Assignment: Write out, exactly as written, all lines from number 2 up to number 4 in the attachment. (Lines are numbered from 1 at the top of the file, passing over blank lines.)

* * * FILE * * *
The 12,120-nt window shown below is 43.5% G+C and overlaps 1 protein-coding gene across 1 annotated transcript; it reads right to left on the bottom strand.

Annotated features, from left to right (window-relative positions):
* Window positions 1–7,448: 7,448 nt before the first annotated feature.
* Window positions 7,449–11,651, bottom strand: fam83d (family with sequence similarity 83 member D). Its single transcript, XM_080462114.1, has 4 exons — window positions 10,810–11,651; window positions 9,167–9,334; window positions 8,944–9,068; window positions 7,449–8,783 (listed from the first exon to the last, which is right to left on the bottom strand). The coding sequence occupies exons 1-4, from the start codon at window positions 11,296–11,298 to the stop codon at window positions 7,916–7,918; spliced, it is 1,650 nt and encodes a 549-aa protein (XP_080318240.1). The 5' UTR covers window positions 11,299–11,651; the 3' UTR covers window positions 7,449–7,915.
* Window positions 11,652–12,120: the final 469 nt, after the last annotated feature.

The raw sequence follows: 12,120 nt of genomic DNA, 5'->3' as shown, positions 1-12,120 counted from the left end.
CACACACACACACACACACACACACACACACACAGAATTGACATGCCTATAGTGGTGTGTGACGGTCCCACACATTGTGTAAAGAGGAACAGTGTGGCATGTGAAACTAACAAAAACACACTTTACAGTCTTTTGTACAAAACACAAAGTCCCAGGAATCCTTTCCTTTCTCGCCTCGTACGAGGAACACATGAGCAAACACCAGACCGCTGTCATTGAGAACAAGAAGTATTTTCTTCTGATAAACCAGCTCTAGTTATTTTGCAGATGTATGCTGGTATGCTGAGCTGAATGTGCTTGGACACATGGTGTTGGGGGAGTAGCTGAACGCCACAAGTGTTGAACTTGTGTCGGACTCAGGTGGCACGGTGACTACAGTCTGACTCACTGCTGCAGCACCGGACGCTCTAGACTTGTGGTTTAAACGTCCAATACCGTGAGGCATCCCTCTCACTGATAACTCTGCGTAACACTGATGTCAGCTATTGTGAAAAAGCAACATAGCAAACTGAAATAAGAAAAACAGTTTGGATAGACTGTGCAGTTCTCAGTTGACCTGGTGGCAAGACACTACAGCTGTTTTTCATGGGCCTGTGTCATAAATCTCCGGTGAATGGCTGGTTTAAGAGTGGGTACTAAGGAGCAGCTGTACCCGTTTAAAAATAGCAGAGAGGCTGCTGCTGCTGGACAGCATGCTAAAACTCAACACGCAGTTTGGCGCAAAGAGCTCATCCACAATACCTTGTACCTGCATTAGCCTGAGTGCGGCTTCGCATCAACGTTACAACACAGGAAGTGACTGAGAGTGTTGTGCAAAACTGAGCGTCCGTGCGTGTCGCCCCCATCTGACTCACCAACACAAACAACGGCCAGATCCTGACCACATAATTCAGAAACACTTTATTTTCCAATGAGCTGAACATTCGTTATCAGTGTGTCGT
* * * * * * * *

Annotated features, from left to right (window-relative positions):
* Window positions 1–7,448: 7,448 nt before the first annotated feature.
* Window positions 7,449–11,651, bottom strand: fam83d (family with sequence similarity 83 member D). Its single transcript, XM_080462114.1, has 4 exons — window positions 10,810–11,651; window positions 9,167–9,334; window positions 8,944–9,068; window positions 7,449–8,783 (listed from the first exon to the last, which is right to left on the bottom strand). The coding sequence occupies exons 1-4, from the start codon at window positions 11,296–11,298 to the stop codon at window positions 7,916–7,918; spliced, it is 1,650 nt and encodes a 549-aa protein (XP_080318240.1). The 5' UTR covers window positions 11,299–11,651; the 3' UTR covers window positions 7,449–7,915.